These two powerful sets of statements give all of our employees – from newest recruit to our longest-serving rusted-on board member – a strong view of where the organisation is heading and how we intend to get there, and what boundaries we will not cross. For many people in our organisation, all they need is the destination and the parameters they may influence to get there, clearly articulated and communicated and embedded in the broad performance management system. They are then able to use their capability and experience and personal leadership skills to set a course for themselves, and for their teams, that is aligned with the vision and mission.
For many other people, however, this is not enough. Despite our best efforts of communicating, we do not click with their personal “what’s in it for me?” factors. Meeting the company vision within the boundaries of the mission is not enough.
Many organisations I have worked with at this juncture pull out an engagement survey to gain enlightenment. Most engagement surveys I see, however, only provide lag indicators of engagement, with little information discernable in the data to inform how to engage our employees such that enough of them can see alignment between their personal desires and the organisation’s vision and mission. In other words, you might learn whether or not your people are engaged, but not how to go on and engage them properly.
In my experience, getting increased alignment between employees’ visions for themselves and the organisational vision presupposes employees have a vision for themselves in the first place. My observation is that this is often missing. People, as a rule, don’t discover their purpose in life until late in life, if at all; the ones that do are usually too busy going out disrupting entire industries to bother spending time working for us.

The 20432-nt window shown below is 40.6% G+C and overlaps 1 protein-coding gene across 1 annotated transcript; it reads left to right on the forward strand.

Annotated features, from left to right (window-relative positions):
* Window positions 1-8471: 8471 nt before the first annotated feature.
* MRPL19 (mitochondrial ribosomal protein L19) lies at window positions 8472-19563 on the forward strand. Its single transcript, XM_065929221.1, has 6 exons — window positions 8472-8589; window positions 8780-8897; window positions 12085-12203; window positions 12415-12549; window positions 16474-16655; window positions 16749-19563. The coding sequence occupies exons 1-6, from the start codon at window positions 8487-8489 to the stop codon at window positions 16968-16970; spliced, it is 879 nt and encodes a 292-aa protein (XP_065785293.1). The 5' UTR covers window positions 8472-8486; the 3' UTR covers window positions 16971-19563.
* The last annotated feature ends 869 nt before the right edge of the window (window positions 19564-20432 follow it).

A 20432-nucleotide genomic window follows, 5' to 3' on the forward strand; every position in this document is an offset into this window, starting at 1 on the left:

Without individual purpose, there is no personal vision to align to the organisational vision. Thus, the second powerful step in getting alignment is to help our employees discover their purpose in life, understanding that the purpose is often transitory and may change every 3-7 years or so. Not unlike an organisational vision, really.
Personal visions usually encompass something about financial, family or social wellbeing. Usually, outcomes of the organisational strategy to achieve the vision can be reframed to show how achieving those organisational outcomes can closely support personal visions. The reframing can be couched in terms of increased remuneration, skills and knowledge, networks, or even flexibility in balancing work and life.
For those who do not get the connection at this point between personal and organisational vision, one of two things may be true. Either they are not the type of personality who wants to have the burden of a vision which they may fail to reach, or their personal vision may be misaligned. The former case is acceptable. Not everyone is driven, and most people are not, at some stage in their lives. In the latter case, they should find an organisation where their personal vision does align. They will be happier and more productive.
So how do we engineer this crossing of visions that creates a critical mass of people who are aligned with our organisational vision? Aside from the already-stated need to have meaningful and universally understood vision and mission statements, we need to have processes embedded in our development programme where employees get the chance to contemplate their vision, and our line management and Human Resources functions get to help reframe the effort and changes required in personal capability and capacity, to serve both the personal and organisational vision.
To be sure, this can be expensive, requiring workshops perhaps even for a couple of years that are focused on the individual and performance management and development systems that are sympathetic to building the individual. However, the costs of, say, $200,000 for an organisation of 200 people or so, are quickly recouped in in improved retention rates, reduced management time resolving issues stemming from misalignment, increased productivity and increased customer satisfaction.
Can you afford to continue to have misalignment of personal and organisational vision?